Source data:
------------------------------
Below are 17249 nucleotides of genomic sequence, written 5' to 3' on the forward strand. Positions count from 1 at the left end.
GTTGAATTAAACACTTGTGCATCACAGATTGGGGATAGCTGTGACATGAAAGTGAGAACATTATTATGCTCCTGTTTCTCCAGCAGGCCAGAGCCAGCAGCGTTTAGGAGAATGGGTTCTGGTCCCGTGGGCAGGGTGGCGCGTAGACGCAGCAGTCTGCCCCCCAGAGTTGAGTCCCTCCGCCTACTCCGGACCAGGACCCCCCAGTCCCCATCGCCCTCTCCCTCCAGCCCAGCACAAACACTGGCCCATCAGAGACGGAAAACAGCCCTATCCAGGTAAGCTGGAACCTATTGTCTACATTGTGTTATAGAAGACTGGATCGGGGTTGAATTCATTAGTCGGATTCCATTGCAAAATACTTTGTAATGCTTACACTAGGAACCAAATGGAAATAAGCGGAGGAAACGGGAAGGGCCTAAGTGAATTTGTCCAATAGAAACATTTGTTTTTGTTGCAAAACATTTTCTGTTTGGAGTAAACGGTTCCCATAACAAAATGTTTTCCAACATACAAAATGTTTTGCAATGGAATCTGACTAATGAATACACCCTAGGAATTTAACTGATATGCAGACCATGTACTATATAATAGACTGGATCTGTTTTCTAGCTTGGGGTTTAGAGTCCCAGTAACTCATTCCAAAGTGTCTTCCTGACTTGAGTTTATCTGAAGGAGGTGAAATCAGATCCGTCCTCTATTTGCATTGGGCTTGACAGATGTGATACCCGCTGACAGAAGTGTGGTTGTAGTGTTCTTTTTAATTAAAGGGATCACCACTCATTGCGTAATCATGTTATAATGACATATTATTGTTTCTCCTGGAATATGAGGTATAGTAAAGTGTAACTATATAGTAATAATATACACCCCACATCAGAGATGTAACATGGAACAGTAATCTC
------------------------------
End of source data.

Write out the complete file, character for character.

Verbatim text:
Below are 17249 nucleotides of genomic sequence, written 5' to 3' on the forward strand. Positions count from 1 at the left end.
GTTGAATTAAACACTTGTGCATCACAGATTGGGGATAGCTGTGACATGAAAGTGAGAACATTATTATGCTCCTGTTTCTCCAGCAGGCCAGAGCCAGCAGCGTTTAGGAGAATGGGTTCTGGTCCCGTGGGCAGGGTGGCGCGTAGACGCAGCAGTCTGCCCCCCAGAGTTGAGTCCCTCCGCCTACTCCGGACCAGGACCCCCCAGTCCCCATCGCCCTCTCCCTCCAGCCCAGCACAAACACTGGCCCATCAGAGACGGAAAACAGCCCTATCCAGGTAAGCTGGAACCTATTGTCTACATTGTGTTATAGAAGACTGGATCGGGGTTGAATTCATTAGTCGGATTCCATTGCAAAATACTTTGTAATGCTTACACTAGGAACCAAATGGAAATAAGCGGAGGAAACGGGAAGGGCCTAAGTGAATTTGTCCAATAGAAACATTTGTTTTTGTTGCAAAACATTTTCTGTTTGGAGTAAACGGTTCCCATAACAAAATGTTTTCCAACATACAAAATGTTTTGCAATGGAATCTGACTAATGAATACACCCTAGGAATTTAACTGATATGCAGACCATGTACTATATAATAGACTGGATCTGTTTTCTAGCTTGGGGTTTAGAGTCCCAGTAACTCATTCCAAAGTGTCTTCCTGACTTGAGTTTATCTGAAGGAGGTGAAATCAGATCCGTCCTCTATTTGCATTGGGCTTGACAGATGTGATACCCGCTGACAGAAGTGTGGTTGTAGTGTTCTTTTTAATTAAAGGGATCACCACTCATTGCGTAATCATGTTATAATGACATATTATTGTTTCTCCTGGAATATGAGGTATAGTAAAGTGTAACTATATAGTAATAATATACACCCCACATCAGAGATGTAACATGGAACAGTAATCTC